By Sgt. Noshoba Davis, Louisiana National Guard Public Affairs Office
PINEVILLE, La. –The Louisiana Army National Guard recently trained 12 Soldiers on a new virtual simulation marksmanship training system at Camp Beauregard in Pineville, last month.
“The National Guard doesn’t have much time on their drill weekends when it comes to training,” said Mark Lamb, senior training aids, devices, simulators and simulations instructor for Louisiana and Mississippi. “The EST II allows them to work with the Soldiers and not have to pay for extra rounds of ammunition they may need if a Soldier is struggling on a range.”
Soldiers training on the EST II can improve their marksmanship skills with known distance practice, reflexive fire, nuclear, biological and chemical fire operations and night fire operations. Units can also conduct weapons qualifications or practice before going to a live range on multiple weapons systems, including the M4/M16, M9, AT-4, .50 caliber machine gun, M249 squad automatic weapon and M240B machine gun.
Units who train on the EST II can also upload maps from different locations, and are able to alter weather conditions during the simulation.
“The EST II benefits the Soldiers by giving them a more relaxed training environment to improve their marksmanship skills,” said Sgt. Mark Breaux of the 2228th Military Police Company. “Soldiers still get the full effect of being on a range, but they can have more one-on-one coaching in here.”
Lamb explained the biggest differences between the EST II and the older EST 2000 are the coaching tools, authoring program and a collective training feature, called Virtual Battle Space 3.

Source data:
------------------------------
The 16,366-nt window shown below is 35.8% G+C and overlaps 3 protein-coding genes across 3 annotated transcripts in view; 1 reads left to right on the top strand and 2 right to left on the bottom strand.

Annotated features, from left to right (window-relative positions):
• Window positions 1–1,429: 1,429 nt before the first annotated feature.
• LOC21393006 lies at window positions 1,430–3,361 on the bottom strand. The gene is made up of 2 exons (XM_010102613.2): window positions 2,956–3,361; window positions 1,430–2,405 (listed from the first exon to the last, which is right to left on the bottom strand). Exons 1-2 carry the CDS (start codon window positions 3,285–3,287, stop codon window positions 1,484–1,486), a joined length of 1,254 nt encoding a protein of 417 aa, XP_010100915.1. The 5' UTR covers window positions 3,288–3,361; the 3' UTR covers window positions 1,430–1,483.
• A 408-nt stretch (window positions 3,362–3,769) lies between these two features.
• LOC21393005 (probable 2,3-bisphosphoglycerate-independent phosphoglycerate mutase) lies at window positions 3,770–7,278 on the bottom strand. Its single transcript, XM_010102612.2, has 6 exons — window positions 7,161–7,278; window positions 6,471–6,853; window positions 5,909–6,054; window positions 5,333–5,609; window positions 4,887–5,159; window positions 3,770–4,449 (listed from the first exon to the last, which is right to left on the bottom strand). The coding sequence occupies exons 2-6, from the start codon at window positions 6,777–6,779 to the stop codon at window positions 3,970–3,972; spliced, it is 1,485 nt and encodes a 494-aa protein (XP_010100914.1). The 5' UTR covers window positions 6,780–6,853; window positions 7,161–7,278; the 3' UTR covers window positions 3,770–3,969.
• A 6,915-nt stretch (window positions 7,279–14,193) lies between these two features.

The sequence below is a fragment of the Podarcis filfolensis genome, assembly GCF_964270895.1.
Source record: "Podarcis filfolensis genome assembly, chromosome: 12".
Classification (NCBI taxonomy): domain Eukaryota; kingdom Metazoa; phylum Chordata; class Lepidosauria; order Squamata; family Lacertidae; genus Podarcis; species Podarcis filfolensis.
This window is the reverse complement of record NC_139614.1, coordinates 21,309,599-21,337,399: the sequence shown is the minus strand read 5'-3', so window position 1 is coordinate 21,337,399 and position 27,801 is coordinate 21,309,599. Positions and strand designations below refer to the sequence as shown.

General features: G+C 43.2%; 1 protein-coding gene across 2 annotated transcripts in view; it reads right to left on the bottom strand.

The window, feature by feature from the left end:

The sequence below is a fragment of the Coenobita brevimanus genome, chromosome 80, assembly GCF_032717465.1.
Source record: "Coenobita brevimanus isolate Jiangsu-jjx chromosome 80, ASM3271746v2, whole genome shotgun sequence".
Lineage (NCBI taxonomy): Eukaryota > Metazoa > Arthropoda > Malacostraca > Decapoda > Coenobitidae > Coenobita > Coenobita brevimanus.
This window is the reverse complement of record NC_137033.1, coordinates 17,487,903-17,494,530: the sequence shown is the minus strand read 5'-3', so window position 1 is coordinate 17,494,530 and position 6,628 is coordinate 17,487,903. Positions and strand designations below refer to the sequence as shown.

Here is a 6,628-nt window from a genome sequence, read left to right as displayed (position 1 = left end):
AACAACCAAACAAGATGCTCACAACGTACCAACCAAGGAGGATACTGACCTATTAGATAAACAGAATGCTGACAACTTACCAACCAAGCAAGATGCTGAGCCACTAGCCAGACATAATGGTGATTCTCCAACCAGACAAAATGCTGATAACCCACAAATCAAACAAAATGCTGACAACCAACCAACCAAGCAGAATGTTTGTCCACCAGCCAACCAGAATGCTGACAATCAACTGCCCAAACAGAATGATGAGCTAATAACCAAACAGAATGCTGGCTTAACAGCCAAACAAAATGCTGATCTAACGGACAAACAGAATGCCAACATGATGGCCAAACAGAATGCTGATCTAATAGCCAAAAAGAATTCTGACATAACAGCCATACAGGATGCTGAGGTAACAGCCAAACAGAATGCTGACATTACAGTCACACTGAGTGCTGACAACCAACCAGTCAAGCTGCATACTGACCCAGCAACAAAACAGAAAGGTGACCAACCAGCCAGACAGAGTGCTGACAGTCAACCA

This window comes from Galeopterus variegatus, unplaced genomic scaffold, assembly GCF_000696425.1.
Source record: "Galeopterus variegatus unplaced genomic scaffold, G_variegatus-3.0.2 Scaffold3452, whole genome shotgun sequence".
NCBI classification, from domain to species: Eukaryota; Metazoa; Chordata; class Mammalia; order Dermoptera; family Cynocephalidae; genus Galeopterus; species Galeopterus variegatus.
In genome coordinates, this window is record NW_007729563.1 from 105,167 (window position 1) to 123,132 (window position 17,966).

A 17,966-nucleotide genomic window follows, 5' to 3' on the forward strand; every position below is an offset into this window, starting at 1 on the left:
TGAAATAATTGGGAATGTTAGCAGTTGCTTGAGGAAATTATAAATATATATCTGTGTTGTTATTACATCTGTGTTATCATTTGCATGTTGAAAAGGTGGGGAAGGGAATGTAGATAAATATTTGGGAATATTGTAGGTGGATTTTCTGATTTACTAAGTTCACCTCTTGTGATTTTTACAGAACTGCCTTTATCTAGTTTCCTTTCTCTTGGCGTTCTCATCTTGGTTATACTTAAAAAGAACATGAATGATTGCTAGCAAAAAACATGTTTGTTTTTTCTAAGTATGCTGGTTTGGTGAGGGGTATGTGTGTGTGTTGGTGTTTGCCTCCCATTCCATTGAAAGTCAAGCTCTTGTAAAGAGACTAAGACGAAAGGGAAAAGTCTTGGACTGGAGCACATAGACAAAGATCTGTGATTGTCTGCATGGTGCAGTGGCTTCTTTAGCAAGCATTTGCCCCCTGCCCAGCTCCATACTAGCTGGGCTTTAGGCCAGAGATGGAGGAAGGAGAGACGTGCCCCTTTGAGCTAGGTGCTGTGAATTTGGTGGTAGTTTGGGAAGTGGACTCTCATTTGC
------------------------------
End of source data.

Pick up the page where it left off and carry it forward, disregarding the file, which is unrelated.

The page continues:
“With the old system a shooter would run a scenario then be finished,” said Lamb. “This new system allows us to build a tactical scenario or a particular training environment specific to whatever unit is using the system.”
The new collective training element allows platoon or team size elements to execute simulated scenarios such as ambushes, react to contact, patrols or search for improvised explosive devices. It also adds coaching tools so Soldiers can review their performance after a simulation.
“The VBS 3 allows you to design a scenario for squads and sections to maneuver through terrain and engage enemies and targets,” said Lamb. “The operator can set the scenario up for a squad to maneuver to a certain area to find the enemy or combatant, or we can make it so they have to react to friendly fire.”
Soldiers training on escalation of force, for example, can use the EST II to train on how to correctly react to scenarios such as riots, civilians on the battlefield or active shooter scenarios. Breaux said that the ability to custom tailor the simulation to different scenarios is especially helpful to train for his job as an MP.
“In here, the Soldiers aren’t scared of getting hit by a paint round like at a shoot house,” he said. “We can see what they are doing and tell if they are panicking based on what the EST shows us. This then allows us to coach them one-on-one and teach them how to remain calm in different situations.”
Units interested in training on the EST II can contact Operations and Training at 318-290-5687.